Meanwhile on Campus…

Edsurge profiles Wayfinding Academy, a new non-profit 2-year (and as of now, unaccredited) college in Oregon.

“This Silicon Valley High School Is the Ultimate Incubator,” says Wired. That’s d.tech.

Via The Guardian: “Open University plans major cuts to number of staff and courses.”

Via The Washington Post: “After backlash over plan to cut 13 humanities majors, U-Wisconsin campus drawing up second proposal.”

Via The Chronicle of Higher Education: “Hobart and William Smith Investigates Claims That Its President Plagiarized Dissertation.”

The Chronicle of Higher Education on Mississippi Valley State University: “They Wanted Desegregation. They Settled for Money, and It’s About to Run Out.”

Via Wired: “An Alternate Reality Game That Takes Freshman Orientation to a New Level.” That’s at the University of Chicago.

Via The New York Times: “At Columbia, Revisiting the Revolutionary Students of 1968.”

The Wall Street Journal saysU.S. Colleges Are Separating Into Winners and Losers.”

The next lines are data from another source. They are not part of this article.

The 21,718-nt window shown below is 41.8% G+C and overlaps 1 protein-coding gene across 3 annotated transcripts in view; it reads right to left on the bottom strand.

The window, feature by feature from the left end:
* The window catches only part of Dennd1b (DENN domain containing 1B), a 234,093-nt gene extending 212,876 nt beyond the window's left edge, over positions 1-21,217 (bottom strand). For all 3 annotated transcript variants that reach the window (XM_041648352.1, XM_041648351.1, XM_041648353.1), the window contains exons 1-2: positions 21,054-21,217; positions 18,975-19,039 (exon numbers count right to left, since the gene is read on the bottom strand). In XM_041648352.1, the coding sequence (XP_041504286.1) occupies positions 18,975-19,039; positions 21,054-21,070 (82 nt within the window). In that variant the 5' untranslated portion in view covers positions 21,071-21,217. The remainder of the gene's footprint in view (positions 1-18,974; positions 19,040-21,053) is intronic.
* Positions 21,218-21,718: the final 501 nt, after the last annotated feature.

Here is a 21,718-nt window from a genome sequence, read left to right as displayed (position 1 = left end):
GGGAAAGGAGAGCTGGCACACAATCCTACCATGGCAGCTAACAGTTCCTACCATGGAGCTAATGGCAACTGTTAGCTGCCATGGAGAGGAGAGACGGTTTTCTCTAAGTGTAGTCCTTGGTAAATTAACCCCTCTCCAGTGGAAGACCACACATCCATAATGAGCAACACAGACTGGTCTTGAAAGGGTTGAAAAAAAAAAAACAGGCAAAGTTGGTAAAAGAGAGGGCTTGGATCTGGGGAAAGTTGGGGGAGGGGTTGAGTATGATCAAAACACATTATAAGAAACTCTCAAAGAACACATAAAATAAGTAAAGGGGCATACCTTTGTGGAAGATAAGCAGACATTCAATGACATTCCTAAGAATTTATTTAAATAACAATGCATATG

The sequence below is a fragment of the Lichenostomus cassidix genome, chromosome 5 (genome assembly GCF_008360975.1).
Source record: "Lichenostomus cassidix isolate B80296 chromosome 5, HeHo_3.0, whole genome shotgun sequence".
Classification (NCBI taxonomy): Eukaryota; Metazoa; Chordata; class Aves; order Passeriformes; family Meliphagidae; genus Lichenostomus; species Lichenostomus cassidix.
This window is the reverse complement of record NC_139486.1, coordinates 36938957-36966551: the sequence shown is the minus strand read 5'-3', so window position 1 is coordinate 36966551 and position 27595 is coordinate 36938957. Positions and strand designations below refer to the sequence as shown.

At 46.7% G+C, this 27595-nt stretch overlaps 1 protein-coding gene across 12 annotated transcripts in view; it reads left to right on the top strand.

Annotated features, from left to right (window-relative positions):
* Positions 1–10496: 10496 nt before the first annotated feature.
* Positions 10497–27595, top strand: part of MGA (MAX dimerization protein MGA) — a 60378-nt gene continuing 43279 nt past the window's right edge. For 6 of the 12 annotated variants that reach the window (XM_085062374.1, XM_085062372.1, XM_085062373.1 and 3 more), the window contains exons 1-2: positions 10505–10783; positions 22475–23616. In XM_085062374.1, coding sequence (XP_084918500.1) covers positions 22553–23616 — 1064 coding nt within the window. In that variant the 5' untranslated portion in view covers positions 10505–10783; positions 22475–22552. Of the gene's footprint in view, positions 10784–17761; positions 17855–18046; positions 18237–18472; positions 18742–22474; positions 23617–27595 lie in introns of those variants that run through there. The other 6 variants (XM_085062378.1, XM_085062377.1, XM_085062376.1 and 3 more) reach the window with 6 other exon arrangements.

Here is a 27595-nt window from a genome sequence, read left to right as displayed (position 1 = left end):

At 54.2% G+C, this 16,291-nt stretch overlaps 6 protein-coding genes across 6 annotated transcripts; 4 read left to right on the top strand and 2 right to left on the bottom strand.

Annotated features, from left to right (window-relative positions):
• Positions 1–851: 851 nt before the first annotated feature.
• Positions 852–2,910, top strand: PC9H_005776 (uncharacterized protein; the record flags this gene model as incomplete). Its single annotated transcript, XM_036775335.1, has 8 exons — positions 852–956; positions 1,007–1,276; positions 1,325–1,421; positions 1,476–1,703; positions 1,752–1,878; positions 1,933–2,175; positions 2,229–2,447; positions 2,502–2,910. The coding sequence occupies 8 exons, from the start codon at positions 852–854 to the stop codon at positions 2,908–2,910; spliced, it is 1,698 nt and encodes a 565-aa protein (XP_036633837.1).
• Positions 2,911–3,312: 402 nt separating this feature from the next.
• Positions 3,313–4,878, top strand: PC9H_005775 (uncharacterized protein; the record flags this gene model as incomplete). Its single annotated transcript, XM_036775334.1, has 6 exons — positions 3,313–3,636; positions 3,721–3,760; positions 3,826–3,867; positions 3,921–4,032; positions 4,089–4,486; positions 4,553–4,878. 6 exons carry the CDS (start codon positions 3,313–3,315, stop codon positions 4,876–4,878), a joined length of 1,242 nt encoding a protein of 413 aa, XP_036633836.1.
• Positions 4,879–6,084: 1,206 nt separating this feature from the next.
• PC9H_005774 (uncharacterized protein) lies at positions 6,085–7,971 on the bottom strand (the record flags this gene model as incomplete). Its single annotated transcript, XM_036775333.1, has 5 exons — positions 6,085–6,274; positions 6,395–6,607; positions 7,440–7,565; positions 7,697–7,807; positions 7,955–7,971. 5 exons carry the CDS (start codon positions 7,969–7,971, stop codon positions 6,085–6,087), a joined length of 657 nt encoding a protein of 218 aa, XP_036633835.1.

Accreditations and Certifications and Competencies

There’s some research on credentialing in the “research” section below. And there’s news about legal challenges around accreditation in the “courts” section above.

Go, School Sports Team!

Via The Chronicle of Higher Education: “Former Dean Who Oversaw Nassar at Michigan State Is Arrested.”

Via The Atlantic: “The Problems at Michigan State Went Far Beyond Larry Nassar.”

Via NPR: “Report: Michigan State Spent $500,000 To Keep Tabs On Nassar Victims, Journalists.”

Memos from HR

Patrick Methvin will head the Bill & Melinda Gates Foundation’s postsecondary work.

Via The Washington Post: “Howard University fires six employees after investigation into misappropriated funding.”